It’s no secret that winter takes a toll on vehicles. Freezing temperatures, ice and snow impact both driving conditions and your vehicle’s health. So how can you prepare your ride for tough weather? It’s easy — keep reading, and we’ll show you how!
Check Your Vehicle’s Fluids
Oil and coolant are essential for your vehicle to run, and this is especially true during the winter. Depending on its viscosity, the oil in your car won’t be as effective in freezing temperatures. It’s best to switch to oil that flows better in the cold. You can find out what type of oil is best for your vehicle in the winter in your owner’s manual, or simply consult your mechanic. If you’re low on oil or due for an oil change, address the issue immediately.
Antifreeze (also called coolant) prevents your engine from — you guessed it — freezing during the winter. Make sure that the antifreeze reservoir is filled to the recommended level and the type of antifreeze you’re using is appropriate for sub-freezing temperatures.
Last but not least, make sure your windshield wiper reservoir is full. Wiper fluid is especially when you’re clearing dried road salt or dirt from your windshield, and it’s easy to use much more of it during the winter than in other seasons. While you’re at it, check your wiper blades and replace them if need be.
Consider Switching To Snow Tires
If you live in a region that experiences snowfall and ice, it’s a good idea to switch to winter tires. It might seem like all-season tires are up for the task, but despite their name, they don’t provide the traction and performance that you need in winter. On the other hand, winter tires offer superior traction, thanks to their deep tread grooves and tire rubber that stays soft, even in sub-freezing temperatures.
Get the Battery Checked
As convenient as it would be, car batteries don’t last forever. If your battery is old or has been giving you issues, it’s time to get it replaced. Cold weather can considerably reduce the battery’s efficiency, and in some cases, prevent your vehicle from starting. If you aren’t sure how old your battery is or what condition it’s in, we strongly take your vehicle to your mechanic and getting the battery tested. If they recommend getting it replaced, follow their advice — there’s nothing worse than a car that won’t start in the middle of winter!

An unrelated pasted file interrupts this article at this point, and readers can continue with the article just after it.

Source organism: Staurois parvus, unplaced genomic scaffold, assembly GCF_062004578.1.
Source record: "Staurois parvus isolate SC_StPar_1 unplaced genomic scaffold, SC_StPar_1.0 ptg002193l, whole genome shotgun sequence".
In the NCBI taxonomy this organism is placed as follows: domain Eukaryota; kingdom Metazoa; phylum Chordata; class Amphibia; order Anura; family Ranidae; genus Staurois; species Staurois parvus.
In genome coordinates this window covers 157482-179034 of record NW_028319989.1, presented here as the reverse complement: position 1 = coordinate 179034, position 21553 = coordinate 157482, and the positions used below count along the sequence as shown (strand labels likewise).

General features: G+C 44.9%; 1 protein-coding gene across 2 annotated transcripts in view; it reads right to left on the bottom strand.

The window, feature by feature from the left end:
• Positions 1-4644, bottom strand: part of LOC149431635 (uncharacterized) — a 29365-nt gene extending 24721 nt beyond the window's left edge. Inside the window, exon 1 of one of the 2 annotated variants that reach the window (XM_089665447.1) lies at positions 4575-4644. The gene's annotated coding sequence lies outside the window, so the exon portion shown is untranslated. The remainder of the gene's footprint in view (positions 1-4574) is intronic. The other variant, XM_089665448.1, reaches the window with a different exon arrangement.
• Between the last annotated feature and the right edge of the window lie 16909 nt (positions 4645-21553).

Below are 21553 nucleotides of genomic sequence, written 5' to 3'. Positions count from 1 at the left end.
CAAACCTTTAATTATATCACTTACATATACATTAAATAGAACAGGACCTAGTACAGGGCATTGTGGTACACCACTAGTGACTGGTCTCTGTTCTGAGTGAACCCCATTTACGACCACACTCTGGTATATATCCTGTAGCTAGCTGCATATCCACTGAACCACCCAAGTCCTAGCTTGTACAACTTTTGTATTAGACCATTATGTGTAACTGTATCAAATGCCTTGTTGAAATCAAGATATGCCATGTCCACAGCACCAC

Check the Tire Pressure
When it comes to winterizing your car, make sure your tires have a proper amount of air pressure is crucial. Not only will underinflated tires wear out faster, but your gas mileage will drop and they won’t provide the traction you need. For every 10-degree drop in temperature, the PSI in your tires will decrease by one, so keep an eye on the pressure and keep them inflated to the recommended PSI.
Keep an Emergency Kit in Your Vehicle
Breaking down on a freezing cold night or getting stuck in the snow is every driver’s nightmare, so it’s best to keep an emergency kit in your car if you’re in one of these situations. We suggest keeping things like a first aid kit, jumper cables, flares, a shovel, blankets, a flashlight with batteries and a cell phone charger with you at all times.
This winter, hit the road prepared. Whether you’re planning a road trip for the holidays or just commuting to work, winterizing your car will make your drive safer and more enjoyable, no matter where you’re headed.